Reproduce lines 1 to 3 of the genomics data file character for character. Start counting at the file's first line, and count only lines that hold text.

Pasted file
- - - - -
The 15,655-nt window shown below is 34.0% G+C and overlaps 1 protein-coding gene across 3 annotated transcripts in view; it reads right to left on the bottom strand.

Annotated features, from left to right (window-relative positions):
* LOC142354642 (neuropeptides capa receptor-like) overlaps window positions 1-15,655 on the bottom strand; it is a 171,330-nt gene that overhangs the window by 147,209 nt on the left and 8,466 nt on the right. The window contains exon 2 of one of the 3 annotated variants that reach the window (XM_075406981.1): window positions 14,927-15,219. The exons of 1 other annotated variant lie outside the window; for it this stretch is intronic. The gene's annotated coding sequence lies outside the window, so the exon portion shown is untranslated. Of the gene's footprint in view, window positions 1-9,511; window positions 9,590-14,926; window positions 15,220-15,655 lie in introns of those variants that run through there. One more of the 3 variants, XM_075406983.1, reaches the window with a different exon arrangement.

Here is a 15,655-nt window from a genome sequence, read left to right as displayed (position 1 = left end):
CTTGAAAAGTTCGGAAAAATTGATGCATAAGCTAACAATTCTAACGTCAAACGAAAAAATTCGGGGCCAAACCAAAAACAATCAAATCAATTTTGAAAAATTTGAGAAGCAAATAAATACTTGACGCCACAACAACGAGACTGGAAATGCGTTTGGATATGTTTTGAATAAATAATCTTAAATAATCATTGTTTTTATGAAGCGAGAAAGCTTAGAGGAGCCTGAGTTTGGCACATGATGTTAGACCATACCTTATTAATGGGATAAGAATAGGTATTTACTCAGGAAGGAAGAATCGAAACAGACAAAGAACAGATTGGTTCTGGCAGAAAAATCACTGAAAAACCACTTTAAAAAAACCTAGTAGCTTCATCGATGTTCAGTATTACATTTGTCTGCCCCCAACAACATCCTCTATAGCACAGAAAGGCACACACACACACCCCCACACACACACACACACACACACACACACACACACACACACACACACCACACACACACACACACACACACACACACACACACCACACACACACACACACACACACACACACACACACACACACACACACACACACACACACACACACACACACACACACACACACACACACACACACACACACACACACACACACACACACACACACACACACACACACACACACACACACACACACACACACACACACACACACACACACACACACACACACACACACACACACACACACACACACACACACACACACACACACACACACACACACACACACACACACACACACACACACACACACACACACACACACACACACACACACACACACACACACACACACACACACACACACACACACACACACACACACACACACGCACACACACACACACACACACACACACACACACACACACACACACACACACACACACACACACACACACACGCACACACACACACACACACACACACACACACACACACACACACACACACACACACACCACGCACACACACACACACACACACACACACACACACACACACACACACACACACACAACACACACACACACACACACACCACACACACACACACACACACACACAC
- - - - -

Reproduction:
The 15,655-nt window shown below is 34.0% G+C and overlaps 1 protein-coding gene across 3 annotated transcripts in view; it reads right to left on the bottom strand.

Annotated features, from left to right (window-relative positions):
* LOC142354642 (neuropeptides capa receptor-like) overlaps window positions 1-15,655 on the bottom strand; it is a 171,330-nt gene that overhangs the window by 147,209 nt on the left and 8,466 nt on the right. The window contains exon 2 of one of the 3 annotated variants that reach the window (XM_075406981.1): window positions 14,927-15,219. The exons of 1 other annotated variant lie outside the window; for it this stretch is intronic. The gene's annotated coding sequence lies outside the window, so the exon portion shown is untranslated. Of the gene's footprint in view, window positions 1-9,511; window positions 9,590-14,926; window positions 15,220-15,655 lie in introns of those variants that run through there. One more of the 3 variants, XM_075406983.1, reaches the window with a different exon arrangement.